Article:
“We just want to maintain their health and make sure they’re not coming over the webbing,” he added. “It’s important to maintain some normalcy in the routine at the barn.”

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Today’s Good News/Random Acts of Kindness: Blue Grass Farm Charities There for Central Kentucky Farm Workers

Sun, 2020-03-22 14:41

In every crisis, it’s possible to find examples of kindness and generosity, of people reaching out to help total strangers out of the goodness of their heart. To focus attention on the many people in the industry who have stepped forward to help those who have been impacted by the coronavirus, the TDN has launched a series that we hope will put a smile on your face during these difficult times. We’ll do our best to bring you a little bit of good news every day.

So far, life is reasonably normal for the workers who keep the Lexington area farms going. The horses still have to be taken care of, so there have been no mass layoffs. Nor have there been any reports of farm personnel coming down with the coronavirus. But Julie Berry fears the worst is yet to come, and if it does she will be there.

Berry is the executive director of Blue Grass Farms Charities (BGFC), which was established in 2003 to help farm workers and racetrack backstretch workers in Central Kentucky who have fallen on hard times or need assistance. Up until about three weeks ago, providing food for the workers was just a small part of what the charity did. Berry knows that is about to change.

“It’s starting to become about the need for food,” Berry said. “For us, the food pantries have always been a small essential service and it’s about to become our biggest. We are starting to hear stories about pantries throughout the region starting to be overwhelmed. We know this is the calm before the storm.”

Berry said that the charity’s food pantry has already been busier than normal. She believes that is because there are farm workers who have spouses that work in the service industry and may have been laid off from jobs at hotels or restaurants. BGFC can handle the numbers they are now seeing at the food pantries. What Berry is hoping for is that they can use this time to better position themselves for what is sure to come.

“This virus will hit farm workers,” she said. “It’s hitting everybody, there’s no discrimination when it comes to that. We’ll have to see what happens. We’re setting ourselves up to be of assistance and to do everything we can.”

BGFC has just two employees, so Berry has had to be resourceful and rely on her network of volunteers. One asset they have is a partnership with the charity God’s Pantry, which helps BGFC out with donations of fresh produce and breads. But catering to farm workers presents unique challenges. Many are Hispanic and rice is a large part of their diet. Trying to find rice for the pantry has been a challenge.

“Sam’s Club was out of rice and so was Costco,” she said. “I gave it some thought and realized that rice is also something that the Indian population uses quite a bit of. I found an Indian grocery store here in Lexington and they let me buy 60 pounds of rice.”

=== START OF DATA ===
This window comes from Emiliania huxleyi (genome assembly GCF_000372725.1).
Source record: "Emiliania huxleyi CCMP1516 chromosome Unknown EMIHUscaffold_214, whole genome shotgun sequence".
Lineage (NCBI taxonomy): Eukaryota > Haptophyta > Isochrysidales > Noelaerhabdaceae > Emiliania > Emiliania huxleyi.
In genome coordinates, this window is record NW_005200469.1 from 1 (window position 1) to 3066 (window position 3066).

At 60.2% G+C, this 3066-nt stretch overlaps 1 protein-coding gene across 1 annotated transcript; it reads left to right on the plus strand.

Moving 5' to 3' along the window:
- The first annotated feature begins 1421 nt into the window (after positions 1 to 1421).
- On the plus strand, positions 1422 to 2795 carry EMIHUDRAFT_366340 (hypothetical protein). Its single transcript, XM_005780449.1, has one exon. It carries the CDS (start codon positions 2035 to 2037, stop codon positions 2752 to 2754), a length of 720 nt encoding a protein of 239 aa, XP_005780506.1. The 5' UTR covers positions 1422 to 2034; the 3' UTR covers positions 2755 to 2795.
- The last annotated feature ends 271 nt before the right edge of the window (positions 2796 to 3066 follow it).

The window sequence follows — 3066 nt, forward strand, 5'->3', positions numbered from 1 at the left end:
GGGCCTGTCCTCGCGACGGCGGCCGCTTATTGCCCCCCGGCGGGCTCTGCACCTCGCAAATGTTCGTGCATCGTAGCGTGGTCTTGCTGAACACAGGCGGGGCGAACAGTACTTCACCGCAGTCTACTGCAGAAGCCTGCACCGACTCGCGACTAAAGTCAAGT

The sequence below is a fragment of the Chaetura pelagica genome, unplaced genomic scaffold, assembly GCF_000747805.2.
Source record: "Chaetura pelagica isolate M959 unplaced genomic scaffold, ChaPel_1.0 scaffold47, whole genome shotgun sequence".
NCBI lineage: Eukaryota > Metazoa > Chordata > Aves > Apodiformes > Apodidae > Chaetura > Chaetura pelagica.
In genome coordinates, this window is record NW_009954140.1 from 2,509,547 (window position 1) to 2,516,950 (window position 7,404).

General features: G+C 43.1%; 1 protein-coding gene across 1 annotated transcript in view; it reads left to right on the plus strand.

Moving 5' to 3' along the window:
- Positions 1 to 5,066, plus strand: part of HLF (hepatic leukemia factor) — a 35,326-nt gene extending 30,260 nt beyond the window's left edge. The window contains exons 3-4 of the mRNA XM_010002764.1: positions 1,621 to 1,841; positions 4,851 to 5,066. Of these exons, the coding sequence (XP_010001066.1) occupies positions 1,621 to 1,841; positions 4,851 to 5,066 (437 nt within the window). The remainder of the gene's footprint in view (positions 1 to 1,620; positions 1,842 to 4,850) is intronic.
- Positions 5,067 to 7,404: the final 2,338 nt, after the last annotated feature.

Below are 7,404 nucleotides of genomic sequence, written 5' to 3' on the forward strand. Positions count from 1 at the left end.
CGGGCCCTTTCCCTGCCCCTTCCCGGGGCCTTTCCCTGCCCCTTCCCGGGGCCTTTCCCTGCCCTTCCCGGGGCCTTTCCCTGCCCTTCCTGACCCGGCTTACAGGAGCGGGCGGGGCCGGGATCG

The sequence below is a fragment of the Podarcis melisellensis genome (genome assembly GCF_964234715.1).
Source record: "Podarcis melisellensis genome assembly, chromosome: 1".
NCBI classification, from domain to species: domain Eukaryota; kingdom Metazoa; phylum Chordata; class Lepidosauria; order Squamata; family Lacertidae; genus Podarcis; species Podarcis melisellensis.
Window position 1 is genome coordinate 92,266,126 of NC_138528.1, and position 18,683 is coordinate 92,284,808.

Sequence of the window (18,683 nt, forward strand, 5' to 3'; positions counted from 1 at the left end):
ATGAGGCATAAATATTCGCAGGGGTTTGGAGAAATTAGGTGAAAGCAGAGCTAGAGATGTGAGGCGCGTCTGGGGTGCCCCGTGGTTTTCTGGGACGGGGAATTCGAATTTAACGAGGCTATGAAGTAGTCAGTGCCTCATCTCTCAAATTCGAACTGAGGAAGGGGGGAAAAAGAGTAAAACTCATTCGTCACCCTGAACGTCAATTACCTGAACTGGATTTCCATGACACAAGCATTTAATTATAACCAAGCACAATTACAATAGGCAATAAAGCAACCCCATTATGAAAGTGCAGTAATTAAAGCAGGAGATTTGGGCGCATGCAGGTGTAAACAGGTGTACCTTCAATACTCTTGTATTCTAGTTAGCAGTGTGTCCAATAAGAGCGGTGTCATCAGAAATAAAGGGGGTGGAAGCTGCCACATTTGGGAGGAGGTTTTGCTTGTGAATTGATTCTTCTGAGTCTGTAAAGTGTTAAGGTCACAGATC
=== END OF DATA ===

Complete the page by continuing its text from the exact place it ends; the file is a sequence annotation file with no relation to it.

BGFC has limited resources. They do have a group of volunteers that have already come forward. But there is a definite need for contributions. One has already come in from the TOBA (Thoroughbred Owners and Breeders Association) and another from the University of Kentucky Federal Credit Union. Berry said she’s not actively soliciting the area farms for money.

“Right now, these farms should be worried about how they are going to take care of their own workers at this point,” she said. “But they should know that if there is a need for assistance, that’s what this charity is here for.”

Berry said she has gotten mixed messages from the workers. Some are worried. Some are not. She said one of the biggest concerns she hears is from seasonal workers who are in the country on H-2B visas.

“These people have no idea how they are going to get home,” she said.

Blue Grass Farms Charities is doing important work.  Along with its food pantry, it will continue to help workers who have medical needs, are having housing problems or have fallen behind on their bills. But they can’t do it without the generosity of those in the horse racing business. To make a donation go to, hit the “Donate” button, and you will be directed to Blue Grass Community Foundation link. BGFC is also taking in food donations. Anyone looking to do so can drop the food off at its offices at 2339 Sandersville Road, Lexington. To reach Berry, call  859-219-0910.

Do you know of an individual or an organization that is helping others in racing during this time of need? If so, please let us know. Bill Finley can be reached at

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Sam Houston Cancels Remainder of Meet

Sun, 2020-03-22 14:04

Sam Houston Race Park was forced to cancel its stakes-laden Texas Champions Day card after the second race Saturday night when a transformer blew, and will not hold its final four days of racing, citing the COVID-19 pandemic. Its 2020 Quarter Horse meet set to start Apr. 10 has also been cancelled. “We share in the disappointment this creates throughout the Texas racing industry and for our valued customers and employees,” said Sam Houston Vice President and General Manager Dwight Berube. “Sam Houston Race Park looks forward to a time when our entire community can once again enjoy great racing.”

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Maybe Wicked Retired

Sun, 2020-03-22 11:52

Stakes winner Maybe Wicked (Mizzen Mast–Something Wicked, by Chimes Band) has been retired from racing, breeder and co-owner Oscar Benavides announced Sunday. Trained by Brad Cox, the 5-year-old mare won last year’s West Virginia Secretary of State S. On the board in eight of 15 lifetime starts, she retires with five wins and earnings of $250,283.
“She will have a very deserved rest to start next year’s breeding season,” Benavides’s Montesacro Farm tweeted. “Thanks for all the support she received during her career and thanks to our partner Alejandro Machado for sharing all the joy we had.”